Although Shotoku was not responsible for the introduction of Buddhism to Japan, his powerful advocacy for the incorporation of Chinese culture and political principles is clearly evident in his creation of a Chinese influenced constitution known as the Seventeen Injunctions(Jushichijo-kenpo), where reverence for the “three treasures” - the Buddha, the law, and the priesthood - were emphasized. Such integration of Buddhism directly into Japanese governing precepts and culture brought the integration of Buddhist rights and ceremonies into Japanese spiritual life, exposing Japan’s ruling class to exotic fragrant woods and aromatic materials imported from China. As a result, the fragrance of Aloeswood soon began to become woven into both Buddhist and Shinto ceremonies, employed for purification, prayer ceremonies, and used as well in meditation and religious festivals.
But at this time incense was primarily burned sonaeko – given as an offering for religious purposes to gods, temple deities, or for purification. In this way, fragrant woods and aromatic materials filled primarily a utilitarian role in religious ceremony.
But China’s influence and that of Buddhism would continue to shape Japan’s incense culture beyond Shotoku’s rule. During the middle of the Nara Period (710 – 794), after ten years of trying and blinded from infection suffered during his travels, a Buddhist priest from Tang China called Ganjin finally made his way with his disciples to Japan, arriving in 754 CE. Invited by the Japanese Emissary to China to teach about Buddhism throughout Japan, Ganjin brought important aspects of the incense culture of the Tang Dynasty with him.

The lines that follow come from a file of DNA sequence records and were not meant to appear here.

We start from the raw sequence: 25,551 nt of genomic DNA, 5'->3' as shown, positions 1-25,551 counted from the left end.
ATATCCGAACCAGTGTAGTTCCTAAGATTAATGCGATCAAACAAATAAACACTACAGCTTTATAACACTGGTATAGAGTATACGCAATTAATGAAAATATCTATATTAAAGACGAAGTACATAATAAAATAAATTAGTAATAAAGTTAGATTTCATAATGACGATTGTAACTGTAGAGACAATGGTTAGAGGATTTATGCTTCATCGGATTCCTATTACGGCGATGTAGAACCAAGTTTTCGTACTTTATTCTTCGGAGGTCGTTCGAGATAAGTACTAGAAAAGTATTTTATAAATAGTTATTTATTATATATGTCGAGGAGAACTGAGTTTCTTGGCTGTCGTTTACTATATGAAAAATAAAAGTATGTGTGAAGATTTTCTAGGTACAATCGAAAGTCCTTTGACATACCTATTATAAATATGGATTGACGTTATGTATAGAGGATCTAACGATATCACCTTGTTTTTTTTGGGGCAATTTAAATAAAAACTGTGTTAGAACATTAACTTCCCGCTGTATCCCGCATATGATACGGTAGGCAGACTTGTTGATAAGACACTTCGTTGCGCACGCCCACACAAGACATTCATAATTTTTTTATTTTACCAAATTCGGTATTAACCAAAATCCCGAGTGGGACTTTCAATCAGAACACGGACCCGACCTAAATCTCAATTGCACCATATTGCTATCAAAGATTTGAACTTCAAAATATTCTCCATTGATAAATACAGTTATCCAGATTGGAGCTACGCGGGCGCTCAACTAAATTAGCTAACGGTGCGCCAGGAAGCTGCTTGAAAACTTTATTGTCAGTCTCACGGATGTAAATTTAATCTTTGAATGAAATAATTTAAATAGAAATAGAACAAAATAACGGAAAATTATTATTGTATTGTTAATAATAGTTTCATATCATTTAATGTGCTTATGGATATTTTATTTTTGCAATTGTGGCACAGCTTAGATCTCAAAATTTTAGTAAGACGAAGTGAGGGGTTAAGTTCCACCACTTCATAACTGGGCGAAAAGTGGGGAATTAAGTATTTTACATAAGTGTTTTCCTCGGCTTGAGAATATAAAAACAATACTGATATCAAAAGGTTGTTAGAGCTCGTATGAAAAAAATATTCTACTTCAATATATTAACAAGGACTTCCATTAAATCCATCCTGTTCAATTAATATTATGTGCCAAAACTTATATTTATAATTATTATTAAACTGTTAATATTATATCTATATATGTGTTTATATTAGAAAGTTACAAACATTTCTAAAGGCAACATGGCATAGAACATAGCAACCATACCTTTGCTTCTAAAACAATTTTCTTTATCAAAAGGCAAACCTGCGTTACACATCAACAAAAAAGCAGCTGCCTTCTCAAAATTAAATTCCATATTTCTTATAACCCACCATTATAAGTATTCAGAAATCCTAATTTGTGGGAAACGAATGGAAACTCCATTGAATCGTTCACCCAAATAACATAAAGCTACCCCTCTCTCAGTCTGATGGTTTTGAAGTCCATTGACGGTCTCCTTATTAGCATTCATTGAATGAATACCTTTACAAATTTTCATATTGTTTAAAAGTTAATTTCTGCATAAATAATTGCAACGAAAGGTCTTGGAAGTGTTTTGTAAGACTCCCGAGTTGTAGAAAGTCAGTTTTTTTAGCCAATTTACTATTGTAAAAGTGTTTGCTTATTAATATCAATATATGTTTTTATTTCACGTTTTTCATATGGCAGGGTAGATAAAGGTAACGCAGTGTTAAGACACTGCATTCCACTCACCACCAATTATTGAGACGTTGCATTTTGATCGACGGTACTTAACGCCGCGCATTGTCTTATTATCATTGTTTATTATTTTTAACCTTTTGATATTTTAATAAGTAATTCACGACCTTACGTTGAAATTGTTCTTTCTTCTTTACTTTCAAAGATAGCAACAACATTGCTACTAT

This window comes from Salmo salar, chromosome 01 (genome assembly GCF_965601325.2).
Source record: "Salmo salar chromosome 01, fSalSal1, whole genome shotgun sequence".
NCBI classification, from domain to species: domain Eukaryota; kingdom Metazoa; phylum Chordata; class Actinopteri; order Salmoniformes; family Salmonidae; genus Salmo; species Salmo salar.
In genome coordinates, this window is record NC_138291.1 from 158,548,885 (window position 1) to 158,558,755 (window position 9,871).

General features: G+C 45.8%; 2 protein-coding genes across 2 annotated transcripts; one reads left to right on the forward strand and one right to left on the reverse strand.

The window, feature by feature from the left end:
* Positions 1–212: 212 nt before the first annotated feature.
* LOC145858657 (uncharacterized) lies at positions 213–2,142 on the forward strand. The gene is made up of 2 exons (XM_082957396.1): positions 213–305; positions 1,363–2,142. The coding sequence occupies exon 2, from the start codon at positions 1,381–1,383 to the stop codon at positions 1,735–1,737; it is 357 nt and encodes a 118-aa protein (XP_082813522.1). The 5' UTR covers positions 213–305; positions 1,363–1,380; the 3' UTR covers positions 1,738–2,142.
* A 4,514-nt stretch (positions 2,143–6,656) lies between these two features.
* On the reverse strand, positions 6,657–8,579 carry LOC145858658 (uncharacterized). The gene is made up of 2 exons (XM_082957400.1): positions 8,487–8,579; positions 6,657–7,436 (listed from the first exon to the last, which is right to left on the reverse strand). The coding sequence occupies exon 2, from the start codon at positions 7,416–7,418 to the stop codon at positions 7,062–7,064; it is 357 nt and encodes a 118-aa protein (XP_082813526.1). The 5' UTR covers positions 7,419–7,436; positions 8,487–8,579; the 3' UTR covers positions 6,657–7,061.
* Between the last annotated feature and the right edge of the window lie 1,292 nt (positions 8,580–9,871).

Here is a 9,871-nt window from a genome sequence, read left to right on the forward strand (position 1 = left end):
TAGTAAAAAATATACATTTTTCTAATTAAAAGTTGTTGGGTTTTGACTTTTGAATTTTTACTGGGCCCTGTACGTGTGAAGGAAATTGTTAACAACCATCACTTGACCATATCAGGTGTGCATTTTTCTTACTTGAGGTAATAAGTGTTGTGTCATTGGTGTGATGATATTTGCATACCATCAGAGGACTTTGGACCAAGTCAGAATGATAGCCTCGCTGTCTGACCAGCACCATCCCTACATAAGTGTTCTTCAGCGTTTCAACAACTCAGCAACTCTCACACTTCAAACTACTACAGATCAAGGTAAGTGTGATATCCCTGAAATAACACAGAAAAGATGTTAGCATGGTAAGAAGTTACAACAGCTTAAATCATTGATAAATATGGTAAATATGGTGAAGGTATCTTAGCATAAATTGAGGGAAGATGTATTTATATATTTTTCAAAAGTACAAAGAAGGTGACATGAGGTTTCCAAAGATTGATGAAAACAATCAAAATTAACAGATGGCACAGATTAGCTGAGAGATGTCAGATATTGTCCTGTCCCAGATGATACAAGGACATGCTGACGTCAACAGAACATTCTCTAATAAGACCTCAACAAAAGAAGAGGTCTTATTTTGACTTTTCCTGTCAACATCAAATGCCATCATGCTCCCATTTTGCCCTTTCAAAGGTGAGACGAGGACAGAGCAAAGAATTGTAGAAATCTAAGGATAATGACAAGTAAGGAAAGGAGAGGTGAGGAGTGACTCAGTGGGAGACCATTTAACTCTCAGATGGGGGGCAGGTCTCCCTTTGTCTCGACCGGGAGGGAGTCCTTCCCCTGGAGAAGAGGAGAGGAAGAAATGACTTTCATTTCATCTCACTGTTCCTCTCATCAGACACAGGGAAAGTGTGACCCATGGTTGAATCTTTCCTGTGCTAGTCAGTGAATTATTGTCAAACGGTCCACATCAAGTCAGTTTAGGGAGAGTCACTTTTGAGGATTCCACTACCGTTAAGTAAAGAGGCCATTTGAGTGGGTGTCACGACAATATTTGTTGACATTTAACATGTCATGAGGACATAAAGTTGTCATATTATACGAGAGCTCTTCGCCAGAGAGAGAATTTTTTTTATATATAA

First among these was the Tang’s method of creating blended incense, or nerikoh. A type of kneaded incense, Nerikoh took fragrant woods and herbs, crushed them into powder, and blended them together to create unique new scents that were more than the sum of their ingredients. Honey or the flesh of Japanese plum was then used as a binder to create a type of sticky paste that could be rolled into a small ball. This incense ball then could be stored or aged for up to several years. Unlike sonaeko, nerikoh was heated indirectly next to a hot coal, emitting a long-lasting fragrance. Well known in Tang China for centuries, this blended incense process was largely unknown in Japan prior to introduction by Ganjin.
Secondly, Ganjin is also recognized for establishing the formalized importation of raw incense materials common to China, but little known in Japan at that time. To this day, few if any of these incense ingredients are sourced locally in Japan, and still must be imported. Ganjin imported raw materials for both their fragrant qualities as well as their traditional medicinal uses familiar to the Tang, who had been using nerikoh for enjoyment as well as medical purposes for decades. These materials, when blended into nerikoh, could produce an almost infinite range of fragrances, with subtle changes in ingredients producing individually unique fragrances.